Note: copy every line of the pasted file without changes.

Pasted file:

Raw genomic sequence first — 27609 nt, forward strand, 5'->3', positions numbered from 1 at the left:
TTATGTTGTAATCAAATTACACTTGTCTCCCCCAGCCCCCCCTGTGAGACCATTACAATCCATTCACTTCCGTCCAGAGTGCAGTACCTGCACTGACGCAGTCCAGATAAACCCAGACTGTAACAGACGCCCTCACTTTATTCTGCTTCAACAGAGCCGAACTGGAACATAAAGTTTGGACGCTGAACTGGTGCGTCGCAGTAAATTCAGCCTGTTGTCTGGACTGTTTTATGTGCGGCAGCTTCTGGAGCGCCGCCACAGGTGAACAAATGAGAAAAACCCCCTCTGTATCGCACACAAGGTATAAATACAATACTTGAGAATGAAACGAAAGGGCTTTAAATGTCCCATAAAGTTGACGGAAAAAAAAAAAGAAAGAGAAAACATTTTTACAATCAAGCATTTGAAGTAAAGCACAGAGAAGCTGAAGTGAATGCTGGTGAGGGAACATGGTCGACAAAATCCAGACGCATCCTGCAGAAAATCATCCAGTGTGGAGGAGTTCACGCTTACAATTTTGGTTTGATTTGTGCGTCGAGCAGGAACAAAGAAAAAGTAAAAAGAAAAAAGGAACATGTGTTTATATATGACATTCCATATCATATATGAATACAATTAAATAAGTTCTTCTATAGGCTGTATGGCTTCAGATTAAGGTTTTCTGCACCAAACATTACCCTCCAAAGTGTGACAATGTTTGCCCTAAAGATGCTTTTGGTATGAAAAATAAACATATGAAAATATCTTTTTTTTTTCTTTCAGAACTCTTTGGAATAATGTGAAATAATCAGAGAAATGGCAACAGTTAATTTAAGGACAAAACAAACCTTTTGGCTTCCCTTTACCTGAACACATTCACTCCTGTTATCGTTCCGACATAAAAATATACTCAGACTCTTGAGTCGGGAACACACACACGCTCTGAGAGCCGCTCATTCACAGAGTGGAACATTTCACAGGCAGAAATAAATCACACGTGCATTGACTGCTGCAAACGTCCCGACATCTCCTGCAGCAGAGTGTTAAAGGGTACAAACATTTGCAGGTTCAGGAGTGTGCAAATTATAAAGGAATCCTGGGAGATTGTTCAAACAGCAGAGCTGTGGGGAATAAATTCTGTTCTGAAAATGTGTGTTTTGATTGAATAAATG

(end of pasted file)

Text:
Raw genomic sequence first — 27609 nt, forward strand, 5'->3', positions numbered from 1 at the left:
TTATGTTGTAATCAAATTACACTTGTCTCCCCCAGCCCCCCCTGTGAGACCATTACAATCCATTCACTTCCGTCCAGAGTGCAGTACCTGCACTGACGCAGTCCAGATAAACCCAGACTGTAACAGACGCCCTCACTTTATTCTGCTTCAACAGAGCCGAACTGGAACATAAAGTTTGGACGCTGAACTGGTGCGTCGCAGTAAATTCAGCCTGTTGTCTGGACTGTTTTATGTGCGGCAGCTTCTGGAGCGCCGCCACAGGTGAACAAATGAGAAAAACCCCCTCTGTATCGCACACAAGGTATAAATACAATACTTGAGAATGAAACGAAAGGGCTTTAAATGTCCCATAAAGTTGACGGAAAAAAAAAAAGAAAGAGAAAACATTTTTACAATCAAGCATTTGAAGTAAAGCACAGAGAAGCTGAAGTGAATGCTGGTGAGGGAACATGGTCGACAAAATCCAGACGCATCCTGCAGAAAATCATCCAGTGTGGAGGAGTTCACGCTTACAATTTTGGTTTGATTTGTGCGTCGAGCAGGAACAAAGAAAAAGTAAAAAGAAAAAAGGAACATGTGTTTATATATGACATTCCATATCATATATGAATACAATTAAATAAGTTCTTCTATAGGCTGTATGGCTTCAGATTAAGGTTTTCTGCACCAAACATTACCCTCCAAAGTGTGACAATGTTTGCCCTAAAGATGCTTTTGGTATGAAAAATAAACATATGAAAATATCTTTTTTTTTTCTTTCAGAACTCTTTGGAATAATGTGAAATAATCAGAGAAATGGCAACAGTTAATTTAAGGACAAAACAAACCTTTTGGCTTCCCTTTACCTGAACACATTCACTCCTGTTATCGTTCCGACATAAAAATATACTCAGACTCTTGAGTCGGGAACACACACACGCTCTGAGAGCCGCTCATTCACAGAGTGGAACATTTCACAGGCAGAAATAAATCACACGTGCATTGACTGCTGCAAACGTCCCGACATCTCCTGCAGCAGAGTGTTAAAGGGTACAAACATTTGCAGGTTCAGGAGTGTGCAAATTATAAAGGAATCCTGGGAGATTGTTCAAACAGCAGAGCTGTGGGGAATAAATTCTGTTCTGAAAATGTGTGTTTTGATTGAATAAATG